Winner – Ross Houston celebrates a remarkable ultra debut in Wales
ANGLO CELTIC PLATE 100KM inc. BRITISH ATHLETICS CHAMPIONSHIPS
Redwick , Wales; Saturday 2 May 2015
Welsh Athletics hosted the 2015 UK 100km Championship and Anglo Celtic Plate – and Scotland’s Ross Houston delivered a superb debut in international ultra running.
It was a good day, too, for the Scotland women’s team of Rosie Bell, Charlotte Black and Keziah Higgins as they took the team golds.
The event was last held on the same two-mile course three years ago in scorching conditions. This year it was perfect for distance running with cool temperatures and some light rain as 18 runners took to the start line in what proved to be a day of personal bests.
The event was a journey into the unknown for Scotland’s Houston (Central AC). The Glasgow 2014 Commonwealth Games marathon representative, with a PB of 2:18:28, was stepping up to 100km for the first time.
He along with fellow Scottish men Andrew Murray and Grant MacDonald were up against a strong English contingent including 2:16:40 marathon man Phil Anthony, also making his 100km race debut, GB 100k international Craig Holgate and experienced trail and road ultra runner Marcus Scotney.
After a brisk start, Ross settled into a consistent pace covering each lap with incredible consistency in 12.20. It was England’s Phil Anthony who took the race on after the first few laps and increased his pace to sub six-minute miles, opening a lead over Ross.
Through 60km Anthony, continued to lead Houston by 3 minutes, with Holgate and Scotney now over a lap behind. Between 60km and 70km the race changed dramatically, with Houston sticking to his consistent pacing he overhauled Anthony and by 75km had built a lead of 1.50. He was heading for a stunning 6 hour 40 debut.
Anthony was visibly suffering and dropped out of the race just before 80km with a hip problem. A decision not taken lightly, but with long-term wellbeing in mind.
In the last 20km and in unknown territory Houston started to slow, but he dug very deep. This was a gutsy performance from a 100km novice and holding it together in the final laps he crossed the line in an amazing 6hr 43min 35secs to become UK and Scottish Champion.
Ross with the Anglo-Celtic Plate with Holgate and Scotney
Little did the Central AC athlete he had also become the 6th fastest GB and 3rd fastest Scottish male on the all time Road lists.
The two athletes ahead of him are Simon Pride with 6:24:05 and Don Ritchie 6:28:11. Ritchie does, of course have a superior track mark of 6:10:20, which remains the absolute world best performance for 100km.
It was a brilliant debut and augurs well should he feel that ultras are to his liking.
Meanwhile, the battle behind ended with Holgate (ELY/England) in second place in 7.10.30 and Scotney (England) third. When Jon Sharkey (Bournemouth/Engand) crossed the line it secured the Anglo Celtic Plate team competition for England.
Scotland with Murray in 6th (7.41.25) and MacDonald 11th (8.17.33) were solid finishers to ensure second team and the silver medals.
Houston also achieved the individual qualifying mark set by British Athletics forthe World 100km championships in Holland in September. Achieving that along with winning the championships, will get automatic selection should he decide he wants to run another one !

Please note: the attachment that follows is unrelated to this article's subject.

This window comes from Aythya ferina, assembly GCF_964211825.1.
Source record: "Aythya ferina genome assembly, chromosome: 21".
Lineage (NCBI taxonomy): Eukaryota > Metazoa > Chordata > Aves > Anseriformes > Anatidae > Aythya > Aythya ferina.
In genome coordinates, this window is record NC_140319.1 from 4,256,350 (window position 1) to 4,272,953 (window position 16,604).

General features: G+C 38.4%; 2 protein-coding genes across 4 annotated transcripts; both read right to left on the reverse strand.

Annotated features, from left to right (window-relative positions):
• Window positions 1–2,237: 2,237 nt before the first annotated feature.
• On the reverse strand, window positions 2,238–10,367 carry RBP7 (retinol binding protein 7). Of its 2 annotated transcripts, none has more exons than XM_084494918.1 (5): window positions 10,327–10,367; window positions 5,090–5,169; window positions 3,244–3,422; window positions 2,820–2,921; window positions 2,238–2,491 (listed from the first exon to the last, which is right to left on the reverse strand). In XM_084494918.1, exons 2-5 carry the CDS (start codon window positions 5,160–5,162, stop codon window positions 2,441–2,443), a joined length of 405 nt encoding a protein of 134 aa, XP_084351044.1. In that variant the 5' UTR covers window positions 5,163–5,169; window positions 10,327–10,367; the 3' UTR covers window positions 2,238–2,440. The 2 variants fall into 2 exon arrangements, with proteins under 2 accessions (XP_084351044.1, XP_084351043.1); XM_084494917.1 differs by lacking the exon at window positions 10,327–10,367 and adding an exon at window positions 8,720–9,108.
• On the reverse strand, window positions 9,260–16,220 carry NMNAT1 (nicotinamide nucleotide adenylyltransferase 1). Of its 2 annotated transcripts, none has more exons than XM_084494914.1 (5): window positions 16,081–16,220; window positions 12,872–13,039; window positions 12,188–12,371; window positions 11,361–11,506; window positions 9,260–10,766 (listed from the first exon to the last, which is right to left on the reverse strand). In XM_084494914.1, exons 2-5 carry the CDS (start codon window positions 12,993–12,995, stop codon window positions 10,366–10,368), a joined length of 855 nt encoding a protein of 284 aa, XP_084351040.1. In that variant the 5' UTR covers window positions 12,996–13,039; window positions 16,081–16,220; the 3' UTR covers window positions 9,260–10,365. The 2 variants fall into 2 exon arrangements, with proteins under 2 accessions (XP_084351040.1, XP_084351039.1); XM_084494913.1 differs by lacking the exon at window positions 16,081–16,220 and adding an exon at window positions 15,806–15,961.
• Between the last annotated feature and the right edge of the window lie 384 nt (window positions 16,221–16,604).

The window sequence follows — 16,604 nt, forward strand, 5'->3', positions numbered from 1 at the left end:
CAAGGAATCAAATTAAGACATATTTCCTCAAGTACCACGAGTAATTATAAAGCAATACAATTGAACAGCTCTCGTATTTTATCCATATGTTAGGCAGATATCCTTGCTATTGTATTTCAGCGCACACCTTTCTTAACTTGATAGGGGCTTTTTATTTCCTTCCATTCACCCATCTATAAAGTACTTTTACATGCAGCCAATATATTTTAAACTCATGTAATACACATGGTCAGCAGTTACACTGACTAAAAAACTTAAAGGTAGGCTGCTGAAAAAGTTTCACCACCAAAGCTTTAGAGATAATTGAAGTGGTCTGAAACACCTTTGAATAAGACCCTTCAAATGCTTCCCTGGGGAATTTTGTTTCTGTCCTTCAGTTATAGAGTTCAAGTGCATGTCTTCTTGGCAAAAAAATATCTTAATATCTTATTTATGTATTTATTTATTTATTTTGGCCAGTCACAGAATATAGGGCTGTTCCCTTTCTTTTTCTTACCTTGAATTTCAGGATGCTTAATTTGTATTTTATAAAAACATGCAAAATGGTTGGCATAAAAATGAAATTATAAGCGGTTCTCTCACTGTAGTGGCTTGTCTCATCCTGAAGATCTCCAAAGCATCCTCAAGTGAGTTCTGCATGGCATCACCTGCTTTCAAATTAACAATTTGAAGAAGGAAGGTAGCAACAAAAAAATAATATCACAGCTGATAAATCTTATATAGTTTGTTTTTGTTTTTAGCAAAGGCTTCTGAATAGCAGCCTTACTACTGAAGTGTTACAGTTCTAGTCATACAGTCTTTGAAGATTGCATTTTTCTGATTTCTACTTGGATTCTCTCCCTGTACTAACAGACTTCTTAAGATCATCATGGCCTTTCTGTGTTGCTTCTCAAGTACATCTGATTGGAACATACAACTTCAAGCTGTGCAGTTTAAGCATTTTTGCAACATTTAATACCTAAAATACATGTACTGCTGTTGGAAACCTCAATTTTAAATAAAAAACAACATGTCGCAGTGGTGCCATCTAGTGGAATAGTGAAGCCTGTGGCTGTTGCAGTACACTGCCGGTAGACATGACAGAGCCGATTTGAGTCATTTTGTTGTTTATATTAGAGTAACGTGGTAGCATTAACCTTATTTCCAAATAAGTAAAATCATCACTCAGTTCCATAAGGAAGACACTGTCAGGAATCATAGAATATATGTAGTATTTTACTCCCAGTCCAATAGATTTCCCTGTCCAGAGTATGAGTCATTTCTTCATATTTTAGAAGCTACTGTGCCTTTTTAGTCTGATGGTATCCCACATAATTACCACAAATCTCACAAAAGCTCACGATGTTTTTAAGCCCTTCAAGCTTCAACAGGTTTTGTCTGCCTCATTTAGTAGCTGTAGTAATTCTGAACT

He said: ‘All the advice I received beforehand was that you had to be patient in the early stages of a 100k, in order to be strong in the last third.
‘I set off aiming to hold 6.30 miles, which I knew would feel very easy, and although I was leading after the first lap, when Phil came passed me shortly afterwards, I just let him go and stuck to my plan. He was certainly struggling when I passed him around 75km.
‘The last 15 miles, I was struggling to hold down drinks, and it was certainly as much of a mental challenge running those last few laps, as a physical one.
‘The feeding support, feedback during the race, and encouragement I received from Craig (Craig Stewart, former Sal 100k champion) and Val (Val MacAulay, team manager) was tremendous and really helped, especially in those final laps.
‘I had no idea of 100k rankings before the race other than Steve Way’s times last year, but to be third best Scottish and sixth best on the GB lists hasn’t really sunk in yet.’
Houston had prepared well, setting a course record in the 33 mile Dee 33 trail race in March, and putting 40mile training runs into his schedule. It certainly paid off, and showed, as with Steve Way and Paul Martelletti last year, it is certainly possible for competent marathon runners to take on the challenge of 100k or other shorter ultra’s without too much change in training.
In the women’ss race, Katie Samuelson, (England) led almost start to finish to win the individual race in 8.38.11. Late withdrawals had disappointingly prevented Wales and England fielding full teams.
This left the Scottish trio of Rosie Bell, Charlotte Black and Keziah Higgins to dominate team proceedings. The hugely experienced Bell, three times winner of the 95 mile West Highland Way trail race at one point took the lead from Samuelson but by the finish the English woman had built a five minute lead over Bell, who herself was over 7 minutes ahead of the third place runner, Natasha Doyle of Wales.
Bell held it together to finish in second place overall and take the Scottish ladies title in 8.48.58, a new PB by over 10 minutes.
Both Black and Higgins encountered difficult times during the race yet reached into their mental and physical reserves to finish in 9.33.18 and 9.48.44 respectively, helping Team Scotland to the ladies Anglo Celtic Plate title.
Report and Pics from Craig Stewart, who was part of the Scottish support crew.
Team Scotland – the six athletes in Wales